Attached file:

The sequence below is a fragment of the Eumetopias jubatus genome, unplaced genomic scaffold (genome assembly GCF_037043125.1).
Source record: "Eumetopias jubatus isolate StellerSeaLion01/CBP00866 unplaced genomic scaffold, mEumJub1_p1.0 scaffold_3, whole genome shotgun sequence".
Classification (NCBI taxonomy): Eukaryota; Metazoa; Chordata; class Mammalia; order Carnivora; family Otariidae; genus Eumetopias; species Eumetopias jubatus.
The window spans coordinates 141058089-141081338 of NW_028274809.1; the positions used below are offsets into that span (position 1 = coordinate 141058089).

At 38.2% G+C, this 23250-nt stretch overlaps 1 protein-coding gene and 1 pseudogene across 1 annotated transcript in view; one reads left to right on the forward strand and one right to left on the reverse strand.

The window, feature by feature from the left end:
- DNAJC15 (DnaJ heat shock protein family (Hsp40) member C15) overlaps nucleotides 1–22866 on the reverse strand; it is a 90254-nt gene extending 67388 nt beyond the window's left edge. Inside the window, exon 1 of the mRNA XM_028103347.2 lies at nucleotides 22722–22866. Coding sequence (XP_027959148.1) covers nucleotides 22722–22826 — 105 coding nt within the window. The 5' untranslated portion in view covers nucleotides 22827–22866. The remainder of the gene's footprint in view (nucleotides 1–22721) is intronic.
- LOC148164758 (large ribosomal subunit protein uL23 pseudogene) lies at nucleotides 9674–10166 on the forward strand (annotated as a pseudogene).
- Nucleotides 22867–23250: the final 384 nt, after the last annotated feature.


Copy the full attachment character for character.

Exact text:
The sequence below is a fragment of the Eumetopias jubatus genome, unplaced genomic scaffold (genome assembly GCF_037043125.1).
Source record: "Eumetopias jubatus isolate StellerSeaLion01/CBP00866 unplaced genomic scaffold, mEumJub1_p1.0 scaffold_3, whole genome shotgun sequence".
Classification (NCBI taxonomy): Eukaryota; Metazoa; Chordata; class Mammalia; order Carnivora; family Otariidae; genus Eumetopias; species Eumetopias jubatus.
The window spans coordinates 141058089-141081338 of NW_028274809.1; the positions used below are offsets into that span (position 1 = coordinate 141058089).

At 38.2% G+C, this 23250-nt stretch overlaps 1 protein-coding gene and 1 pseudogene across 1 annotated transcript in view; one reads left to right on the forward strand and one right to left on the reverse strand.

The window, feature by feature from the left end:
- DNAJC15 (DnaJ heat shock protein family (Hsp40) member C15) overlaps nucleotides 1–22866 on the reverse strand; it is a 90254-nt gene extending 67388 nt beyond the window's left edge. Inside the window, exon 1 of the mRNA XM_028103347.2 lies at nucleotides 22722–22866. Coding sequence (XP_027959148.1) covers nucleotides 22722–22826 — 105 coding nt within the window. The 5' untranslated portion in view covers nucleotides 22827–22866. The remainder of the gene's footprint in view (nucleotides 1–22721) is intronic.
- LOC148164758 (large ribosomal subunit protein uL23 pseudogene) lies at nucleotides 9674–10166 on the forward strand (annotated as a pseudogene).
- Nucleotides 22867–23250: the final 384 nt, after the last annotated feature.